sasha_feather: book cover art from the queens thief (queens thief)
I'm just so excited to have read a book this week. Because of my headaches and facial pain, etc, I've had a hard time reading, and it makes me sad becuase I love reading. it's not that I love "having read", I love reading itself, the quiet of it, the way time stretches pleasantly and I can immerse myself into a narrative. Sometimes when I finish a book I'm just so happy with the experience that I'm like, "5 stars! Excellent book!" Then later I think more critically and temper my opinion.

Autobiography of a Face by Lucy Grealy

Some of this is copied from my Goodreads:

Intense, absorbing, and beautifully written. This memoir details the author's experience with childhood cancer in her jaw. Unsurprisingly if you know me at all, I especially enjoyed the horse parts: as a teenager, Grealy works at a couple of stables and finds solace in the horses. I appreciated the meditations about how one's face can be a stand-in for one's self.

Contains: harrowing descriptions of medical procedures including surgeries, radiation and chemo, dental procedures, plastic surgery, hospital stays;
Human and animal death;
Descriptions of bullying.

Several times the author uses "blind" as a pejorative.
---

The flaw of this book, if there is one, is that the beginning parts are intensely detailed, making you feel as if you are there with Grealy, but then the last third of the book is not very detailed at all. Suddenly she's in college, then grad school, then living in Europe. This is the part where she's getting a lot of reconstructive surgery, none of which she's very happy with. I'm not sure how I feel about this part, or about the book as a whole. Sadly Grealy did not live very long, so couldn't reflect more upon this stage of her life. She died of an overdose.

She seemed to have a very interesting and complex inner life, with a fierce intelligence.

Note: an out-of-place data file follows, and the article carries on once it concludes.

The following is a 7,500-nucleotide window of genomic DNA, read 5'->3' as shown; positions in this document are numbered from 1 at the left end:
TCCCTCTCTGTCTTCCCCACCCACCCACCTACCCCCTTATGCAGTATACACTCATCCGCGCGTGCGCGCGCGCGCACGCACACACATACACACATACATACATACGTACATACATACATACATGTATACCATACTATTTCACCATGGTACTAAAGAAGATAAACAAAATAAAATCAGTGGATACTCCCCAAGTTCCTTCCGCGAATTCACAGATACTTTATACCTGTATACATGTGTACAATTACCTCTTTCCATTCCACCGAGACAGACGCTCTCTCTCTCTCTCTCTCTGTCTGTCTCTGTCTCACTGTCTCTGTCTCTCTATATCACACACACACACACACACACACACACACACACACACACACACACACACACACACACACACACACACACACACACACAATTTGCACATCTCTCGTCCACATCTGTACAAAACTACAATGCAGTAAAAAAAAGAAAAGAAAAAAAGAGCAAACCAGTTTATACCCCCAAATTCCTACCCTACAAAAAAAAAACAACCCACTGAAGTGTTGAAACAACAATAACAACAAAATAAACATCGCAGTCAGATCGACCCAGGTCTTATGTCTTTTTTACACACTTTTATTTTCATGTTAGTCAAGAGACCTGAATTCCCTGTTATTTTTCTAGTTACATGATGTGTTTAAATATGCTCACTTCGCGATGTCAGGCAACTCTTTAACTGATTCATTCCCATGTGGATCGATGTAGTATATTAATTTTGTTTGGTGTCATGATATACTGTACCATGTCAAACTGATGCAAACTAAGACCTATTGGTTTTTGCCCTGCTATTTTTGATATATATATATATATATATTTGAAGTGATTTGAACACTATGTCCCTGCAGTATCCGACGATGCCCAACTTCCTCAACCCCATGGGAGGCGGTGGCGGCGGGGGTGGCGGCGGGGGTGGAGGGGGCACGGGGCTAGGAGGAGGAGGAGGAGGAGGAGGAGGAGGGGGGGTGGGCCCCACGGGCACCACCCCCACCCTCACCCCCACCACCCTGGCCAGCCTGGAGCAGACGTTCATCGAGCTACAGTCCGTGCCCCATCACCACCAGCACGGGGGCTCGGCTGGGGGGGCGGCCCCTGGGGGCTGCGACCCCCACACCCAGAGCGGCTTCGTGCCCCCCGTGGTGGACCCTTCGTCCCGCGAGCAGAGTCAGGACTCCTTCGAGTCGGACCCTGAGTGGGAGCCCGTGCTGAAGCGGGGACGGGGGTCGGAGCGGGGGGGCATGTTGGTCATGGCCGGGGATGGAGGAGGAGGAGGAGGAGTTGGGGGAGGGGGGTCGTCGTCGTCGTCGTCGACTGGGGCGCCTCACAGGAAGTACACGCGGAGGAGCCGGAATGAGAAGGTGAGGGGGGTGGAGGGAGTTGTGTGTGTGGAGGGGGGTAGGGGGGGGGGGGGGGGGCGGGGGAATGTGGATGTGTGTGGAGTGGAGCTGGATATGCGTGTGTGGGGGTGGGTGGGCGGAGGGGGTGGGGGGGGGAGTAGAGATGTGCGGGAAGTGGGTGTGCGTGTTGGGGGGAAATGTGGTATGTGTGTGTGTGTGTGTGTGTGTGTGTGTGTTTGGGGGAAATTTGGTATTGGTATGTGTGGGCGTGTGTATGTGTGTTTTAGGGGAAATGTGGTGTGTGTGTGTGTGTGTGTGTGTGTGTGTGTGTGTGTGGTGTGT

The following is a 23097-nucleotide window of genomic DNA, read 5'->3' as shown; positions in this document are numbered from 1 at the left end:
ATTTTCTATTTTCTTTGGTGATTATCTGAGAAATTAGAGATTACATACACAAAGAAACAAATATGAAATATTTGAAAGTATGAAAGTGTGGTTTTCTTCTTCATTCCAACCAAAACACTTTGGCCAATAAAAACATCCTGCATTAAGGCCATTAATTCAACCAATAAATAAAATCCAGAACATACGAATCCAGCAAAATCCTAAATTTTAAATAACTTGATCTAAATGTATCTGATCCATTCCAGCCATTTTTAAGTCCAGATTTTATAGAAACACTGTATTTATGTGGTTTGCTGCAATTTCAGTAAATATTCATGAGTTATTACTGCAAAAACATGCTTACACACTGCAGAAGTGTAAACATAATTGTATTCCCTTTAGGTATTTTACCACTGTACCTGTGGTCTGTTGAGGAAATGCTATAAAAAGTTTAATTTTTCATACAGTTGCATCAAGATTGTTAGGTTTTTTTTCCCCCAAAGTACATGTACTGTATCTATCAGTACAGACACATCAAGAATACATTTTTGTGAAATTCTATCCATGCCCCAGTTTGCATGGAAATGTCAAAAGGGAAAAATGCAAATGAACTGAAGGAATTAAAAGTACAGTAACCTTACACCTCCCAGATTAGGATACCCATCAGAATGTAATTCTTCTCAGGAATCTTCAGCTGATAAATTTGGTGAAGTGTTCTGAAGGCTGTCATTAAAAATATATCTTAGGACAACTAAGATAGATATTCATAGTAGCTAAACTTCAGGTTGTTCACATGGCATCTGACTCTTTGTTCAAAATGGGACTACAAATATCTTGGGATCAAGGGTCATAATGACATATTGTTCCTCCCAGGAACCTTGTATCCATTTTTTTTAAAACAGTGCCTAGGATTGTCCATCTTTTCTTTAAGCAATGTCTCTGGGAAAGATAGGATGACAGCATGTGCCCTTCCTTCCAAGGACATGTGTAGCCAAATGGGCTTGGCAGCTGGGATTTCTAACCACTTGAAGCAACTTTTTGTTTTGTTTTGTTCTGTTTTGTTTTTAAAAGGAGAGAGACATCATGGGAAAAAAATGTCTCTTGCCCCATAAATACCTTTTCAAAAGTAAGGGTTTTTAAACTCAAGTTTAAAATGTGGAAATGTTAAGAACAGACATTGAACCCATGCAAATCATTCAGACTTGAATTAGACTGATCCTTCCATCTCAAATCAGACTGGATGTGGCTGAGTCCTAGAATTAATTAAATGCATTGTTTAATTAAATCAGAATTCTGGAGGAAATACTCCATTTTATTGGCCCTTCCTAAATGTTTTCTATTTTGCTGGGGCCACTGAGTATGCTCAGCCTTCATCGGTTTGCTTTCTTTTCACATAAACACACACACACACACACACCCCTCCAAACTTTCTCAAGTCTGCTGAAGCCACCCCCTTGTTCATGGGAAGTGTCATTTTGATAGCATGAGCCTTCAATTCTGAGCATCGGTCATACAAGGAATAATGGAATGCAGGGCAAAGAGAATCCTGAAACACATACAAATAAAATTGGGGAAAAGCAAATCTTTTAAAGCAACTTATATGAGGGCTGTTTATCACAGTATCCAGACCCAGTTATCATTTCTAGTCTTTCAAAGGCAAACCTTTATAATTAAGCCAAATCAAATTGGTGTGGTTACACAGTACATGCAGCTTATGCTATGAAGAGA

This book does not get into disability politics or culture at all, except perhaps in a few scenes where she finds community with fellow patients in hospitals.
sasha_feather: Toph and Katara from avatar: the last airbender cartoon (Toph and Katara)
The Incredibles 2, on Netflix.

I didn't hate this, and it was fine to zone out to while I was de-stressing from something, but it just seems like such an unnecessary story. The main conflict or progression of the story is that Mom (aka ElastiGirl) goes back to work, and Dad (Mr. Incredible) stays home to watch their 3 kids. He finds this exhausting and difficult. If you have low tolerance for heterosexual problems, definitely skip this film, especially if you hate the trope where the dad is a big oaf. I did enjoy some of the set pieces, especially ElastiGirl saving a high-speed train. Her story was the better part of the movie. So... meh?

One Day at a Time, Netflix - Season 3

I can't recommend this show highly enough. In some ways it's an old-school sit-com, filmed in front of an audience, with limited set changes, and problems are generally solved in a half hour. In other ways it's the most progressive show on TV. Even Brooklyn 99 still has some jokes that make me cringe, but ODAAT is warm and sweet and and funny in a way that is not mean to anyone. There is a non-binary character, Syd, who uses they/them pronouns. Everyone in the show effortlessly uses their pronouns. Stories have subjects such as anxiety, coming out, addiction, and chosen family vs. biological family.

Rita Moreno plays Lydia, and she is a delight. Her character has some quirks that could be annoying in the hands of a less competent and amazing actress. Moreno is 87 years old, and she frequently dances on the show. She's playing a character who is 10 or 20 years younger.